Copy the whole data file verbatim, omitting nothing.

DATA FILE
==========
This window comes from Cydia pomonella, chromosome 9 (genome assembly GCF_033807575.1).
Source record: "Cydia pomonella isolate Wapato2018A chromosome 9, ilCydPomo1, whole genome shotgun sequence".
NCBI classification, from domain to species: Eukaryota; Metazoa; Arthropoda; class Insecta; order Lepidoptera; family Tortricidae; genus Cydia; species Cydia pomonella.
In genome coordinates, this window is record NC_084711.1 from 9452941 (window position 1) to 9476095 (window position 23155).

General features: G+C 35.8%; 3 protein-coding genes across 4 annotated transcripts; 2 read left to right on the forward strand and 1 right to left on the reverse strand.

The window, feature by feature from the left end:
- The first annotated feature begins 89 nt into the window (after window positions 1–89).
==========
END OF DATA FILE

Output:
This window comes from Cydia pomonella, chromosome 9 (genome assembly GCF_033807575.1).
Source record: "Cydia pomonella isolate Wapato2018A chromosome 9, ilCydPomo1, whole genome shotgun sequence".
NCBI classification, from domain to species: Eukaryota; Metazoa; Arthropoda; class Insecta; order Lepidoptera; family Tortricidae; genus Cydia; species Cydia pomonella.
In genome coordinates, this window is record NC_084711.1 from 9452941 (window position 1) to 9476095 (window position 23155).

General features: G+C 35.8%; 3 protein-coding genes across 4 annotated transcripts; 2 read left to right on the forward strand and 1 right to left on the reverse strand.

The window, feature by feature from the left end:
- The first annotated feature begins 89 nt into the window (after window positions 1–89).